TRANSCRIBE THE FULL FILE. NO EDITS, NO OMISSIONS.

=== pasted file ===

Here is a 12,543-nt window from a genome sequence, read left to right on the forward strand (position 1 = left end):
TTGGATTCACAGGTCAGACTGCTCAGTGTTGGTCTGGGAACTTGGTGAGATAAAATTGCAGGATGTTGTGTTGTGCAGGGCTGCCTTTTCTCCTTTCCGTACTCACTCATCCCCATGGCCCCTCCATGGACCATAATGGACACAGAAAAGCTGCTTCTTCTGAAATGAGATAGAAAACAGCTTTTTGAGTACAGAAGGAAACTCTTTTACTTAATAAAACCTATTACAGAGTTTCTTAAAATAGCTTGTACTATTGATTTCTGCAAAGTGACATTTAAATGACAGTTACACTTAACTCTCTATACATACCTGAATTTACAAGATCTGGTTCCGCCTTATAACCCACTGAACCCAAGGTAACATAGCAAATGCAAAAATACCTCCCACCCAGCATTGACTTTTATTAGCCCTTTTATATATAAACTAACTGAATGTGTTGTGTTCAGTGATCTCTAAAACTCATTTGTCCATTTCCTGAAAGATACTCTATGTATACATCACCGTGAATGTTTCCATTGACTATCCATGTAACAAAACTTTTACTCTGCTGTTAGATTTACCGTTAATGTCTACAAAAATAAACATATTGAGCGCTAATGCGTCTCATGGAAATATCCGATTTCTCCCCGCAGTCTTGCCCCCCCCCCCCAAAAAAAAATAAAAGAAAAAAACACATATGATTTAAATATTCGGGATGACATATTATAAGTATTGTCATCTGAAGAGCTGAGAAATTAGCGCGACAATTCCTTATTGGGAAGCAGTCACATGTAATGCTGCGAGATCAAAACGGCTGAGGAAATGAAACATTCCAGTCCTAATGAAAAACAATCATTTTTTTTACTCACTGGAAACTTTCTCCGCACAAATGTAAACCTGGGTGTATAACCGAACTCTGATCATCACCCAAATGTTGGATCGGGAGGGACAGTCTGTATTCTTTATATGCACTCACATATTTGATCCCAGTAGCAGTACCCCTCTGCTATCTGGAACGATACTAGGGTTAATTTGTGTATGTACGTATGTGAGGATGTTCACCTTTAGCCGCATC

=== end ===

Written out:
Here is a 12,543-nt window from a genome sequence, read left to right on the forward strand (position 1 = left end):
TTGGATTCACAGGTCAGACTGCTCAGTGTTGGTCTGGGAACTTGGTGAGATAAAATTGCAGGATGTTGTGTTGTGCAGGGCTGCCTTTTCTCCTTTCCGTACTCACTCATCCCCATGGCCCCTCCATGGACCATAATGGACACAGAAAAGCTGCTTCTTCTGAAATGAGATAGAAAACAGCTTTTTGAGTACAGAAGGAAACTCTTTTACTTAATAAAACCTATTACAGAGTTTCTTAAAATAGCTTGTACTATTGATTTCTGCAAAGTGACATTTAAATGACAGTTACACTTAACTCTCTATACATACCTGAATTTACAAGATCTGGTTCCGCCTTATAACCCACTGAACCCAAGGTAACATAGCAAATGCAAAAATACCTCCCACCCAGCATTGACTTTTATTAGCCCTTTTATATATAAACTAACTGAATGTGTTGTGTTCAGTGATCTCTAAAACTCATTTGTCCATTTCCTGAAAGATACTCTATGTATACATCACCGTGAATGTTTCCATTGACTATCCATGTAACAAAACTTTTACTCTGCTGTTAGATTTACCGTTAATGTCTACAAAAATAAACATATTGAGCGCTAATGCGTCTCATGGAAATATCCGATTTCTCCCCGCAGTCTTGCCCCCCCCCCCCAAAAAAAAATAAAAGAAAAAAACACATATGATTTAAATATTCGGGATGACATATTATAAGTATTGTCATCTGAAGAGCTGAGAAATTAGCGCGACAATTCCTTATTGGGAAGCAGTCACATGTAATGCTGCGAGATCAAAACGGCTGAGGAAATGAAACATTCCAGTCCTAATGAAAAACAATCATTTTTTTTACTCACTGGAAACTTTCTCCGCACAAATGTAAACCTGGGTGTATAACCGAACTCTGATCATCACCCAAATGTTGGATCGGGAGGGACAGTCTGTATTCTTTATATGCACTCACATATTTGATCCCAGTAGCAGTACCCCTCTGCTATCTGGAACGATACTAGGGTTAATTTGTGTATGTACGTATGTGAGGATGTTCACCTTTAGCCGCATC